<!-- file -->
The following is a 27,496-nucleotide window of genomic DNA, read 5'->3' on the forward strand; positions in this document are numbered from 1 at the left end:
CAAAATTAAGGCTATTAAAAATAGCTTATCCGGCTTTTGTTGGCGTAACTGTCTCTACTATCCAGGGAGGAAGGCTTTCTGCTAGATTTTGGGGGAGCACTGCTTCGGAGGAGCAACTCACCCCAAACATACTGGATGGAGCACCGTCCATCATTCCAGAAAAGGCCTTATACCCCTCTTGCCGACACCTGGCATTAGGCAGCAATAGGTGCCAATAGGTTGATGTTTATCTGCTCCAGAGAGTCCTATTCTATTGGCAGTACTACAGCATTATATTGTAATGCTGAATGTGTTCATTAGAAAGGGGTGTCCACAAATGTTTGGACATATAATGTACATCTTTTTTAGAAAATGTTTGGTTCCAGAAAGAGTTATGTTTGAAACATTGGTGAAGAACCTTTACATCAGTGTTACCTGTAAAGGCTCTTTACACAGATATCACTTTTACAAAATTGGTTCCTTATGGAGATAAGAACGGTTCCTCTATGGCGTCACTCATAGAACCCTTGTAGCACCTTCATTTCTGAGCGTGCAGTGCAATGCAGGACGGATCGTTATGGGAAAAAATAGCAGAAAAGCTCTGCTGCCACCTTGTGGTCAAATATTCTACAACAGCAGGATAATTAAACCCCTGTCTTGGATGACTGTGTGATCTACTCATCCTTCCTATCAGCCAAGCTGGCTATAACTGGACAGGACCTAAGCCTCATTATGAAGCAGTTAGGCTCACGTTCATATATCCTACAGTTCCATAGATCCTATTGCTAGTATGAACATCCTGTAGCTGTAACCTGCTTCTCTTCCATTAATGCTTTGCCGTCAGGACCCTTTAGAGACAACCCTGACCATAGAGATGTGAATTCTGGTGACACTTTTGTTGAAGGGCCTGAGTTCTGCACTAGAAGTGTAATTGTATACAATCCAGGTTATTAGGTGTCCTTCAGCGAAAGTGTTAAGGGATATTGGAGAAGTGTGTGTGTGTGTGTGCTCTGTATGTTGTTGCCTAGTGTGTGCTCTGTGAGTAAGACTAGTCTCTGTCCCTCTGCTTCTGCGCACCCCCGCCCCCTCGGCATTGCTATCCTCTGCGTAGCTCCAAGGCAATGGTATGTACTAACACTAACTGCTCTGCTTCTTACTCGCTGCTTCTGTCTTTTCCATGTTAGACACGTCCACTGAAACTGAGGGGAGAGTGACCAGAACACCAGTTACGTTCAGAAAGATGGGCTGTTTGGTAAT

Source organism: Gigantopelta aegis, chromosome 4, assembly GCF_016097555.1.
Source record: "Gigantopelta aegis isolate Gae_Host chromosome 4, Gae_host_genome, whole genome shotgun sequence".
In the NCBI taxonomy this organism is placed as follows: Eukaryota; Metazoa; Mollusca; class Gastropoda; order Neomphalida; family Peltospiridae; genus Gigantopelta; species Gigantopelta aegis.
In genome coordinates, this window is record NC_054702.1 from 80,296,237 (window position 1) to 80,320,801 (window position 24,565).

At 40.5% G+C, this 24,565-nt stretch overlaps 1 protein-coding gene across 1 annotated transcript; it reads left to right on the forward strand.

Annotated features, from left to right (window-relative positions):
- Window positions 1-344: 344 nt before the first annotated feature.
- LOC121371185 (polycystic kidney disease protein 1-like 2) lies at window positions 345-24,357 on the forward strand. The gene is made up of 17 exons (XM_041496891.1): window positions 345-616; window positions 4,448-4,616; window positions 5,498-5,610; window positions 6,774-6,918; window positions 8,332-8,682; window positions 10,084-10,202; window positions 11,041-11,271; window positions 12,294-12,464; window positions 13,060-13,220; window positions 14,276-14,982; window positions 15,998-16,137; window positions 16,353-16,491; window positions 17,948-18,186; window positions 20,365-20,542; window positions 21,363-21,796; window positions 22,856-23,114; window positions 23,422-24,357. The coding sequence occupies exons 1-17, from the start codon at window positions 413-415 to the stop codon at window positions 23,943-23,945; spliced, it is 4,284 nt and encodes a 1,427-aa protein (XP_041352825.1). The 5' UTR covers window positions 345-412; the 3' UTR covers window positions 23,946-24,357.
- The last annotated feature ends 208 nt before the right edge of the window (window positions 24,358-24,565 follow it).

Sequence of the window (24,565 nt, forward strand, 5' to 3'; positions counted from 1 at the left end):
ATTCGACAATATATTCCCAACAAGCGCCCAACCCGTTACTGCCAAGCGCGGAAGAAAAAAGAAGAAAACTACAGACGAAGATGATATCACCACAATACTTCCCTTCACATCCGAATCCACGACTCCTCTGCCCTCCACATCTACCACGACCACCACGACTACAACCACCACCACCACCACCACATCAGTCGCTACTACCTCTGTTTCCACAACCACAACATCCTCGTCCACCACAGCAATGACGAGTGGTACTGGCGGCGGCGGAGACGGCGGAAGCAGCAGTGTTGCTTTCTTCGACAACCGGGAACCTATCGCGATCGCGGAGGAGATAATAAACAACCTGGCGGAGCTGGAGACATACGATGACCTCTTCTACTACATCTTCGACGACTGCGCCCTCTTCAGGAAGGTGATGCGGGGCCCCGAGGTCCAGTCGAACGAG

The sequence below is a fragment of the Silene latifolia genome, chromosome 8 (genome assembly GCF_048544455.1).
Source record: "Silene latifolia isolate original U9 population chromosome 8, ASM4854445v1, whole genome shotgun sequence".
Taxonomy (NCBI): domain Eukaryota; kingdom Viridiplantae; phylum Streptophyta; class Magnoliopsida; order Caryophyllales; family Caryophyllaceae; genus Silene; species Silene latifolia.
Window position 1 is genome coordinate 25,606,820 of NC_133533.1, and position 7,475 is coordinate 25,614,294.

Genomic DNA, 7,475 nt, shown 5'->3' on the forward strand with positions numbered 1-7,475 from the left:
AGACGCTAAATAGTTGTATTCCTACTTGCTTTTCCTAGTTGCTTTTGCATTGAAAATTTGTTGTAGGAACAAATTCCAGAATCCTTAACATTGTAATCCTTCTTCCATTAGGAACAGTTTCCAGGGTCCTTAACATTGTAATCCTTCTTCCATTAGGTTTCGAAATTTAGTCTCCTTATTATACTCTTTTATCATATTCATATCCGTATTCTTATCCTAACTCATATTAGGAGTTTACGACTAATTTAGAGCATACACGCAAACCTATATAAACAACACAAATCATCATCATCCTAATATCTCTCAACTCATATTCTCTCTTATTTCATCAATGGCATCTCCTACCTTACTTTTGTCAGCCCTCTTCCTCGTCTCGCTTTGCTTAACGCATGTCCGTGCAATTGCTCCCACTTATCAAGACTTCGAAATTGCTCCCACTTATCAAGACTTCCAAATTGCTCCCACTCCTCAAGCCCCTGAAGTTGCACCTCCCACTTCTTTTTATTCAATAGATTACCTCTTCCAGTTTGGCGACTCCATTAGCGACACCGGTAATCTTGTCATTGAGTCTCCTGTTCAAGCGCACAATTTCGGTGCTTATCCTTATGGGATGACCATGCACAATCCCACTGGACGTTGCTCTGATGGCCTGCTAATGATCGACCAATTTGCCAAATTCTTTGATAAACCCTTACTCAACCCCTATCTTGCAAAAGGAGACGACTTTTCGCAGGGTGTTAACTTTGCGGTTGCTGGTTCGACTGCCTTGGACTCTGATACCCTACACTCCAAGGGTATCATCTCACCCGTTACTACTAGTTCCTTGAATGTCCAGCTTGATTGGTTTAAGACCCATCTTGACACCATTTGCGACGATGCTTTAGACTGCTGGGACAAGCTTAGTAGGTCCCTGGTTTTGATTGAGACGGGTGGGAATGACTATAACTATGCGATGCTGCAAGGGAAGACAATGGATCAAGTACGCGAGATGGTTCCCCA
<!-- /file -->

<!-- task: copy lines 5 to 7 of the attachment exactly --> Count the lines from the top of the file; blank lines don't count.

In the NCBI taxonomy this organism is placed as follows: Eukaryota; Metazoa; Mollusca; class Gastropoda; order Neomphalida; family Peltospiridae; genus Gigantopelta; species Gigantopelta aegis.
In genome coordinates, this window is record NC_054702.1 from 80,296,237 (window position 1) to 80,320,801 (window position 24,565).

At 40.5% G+C, this 24,565-nt stretch overlaps 1 protein-coding gene across 1 annotated transcript; it reads left to right on the forward strand.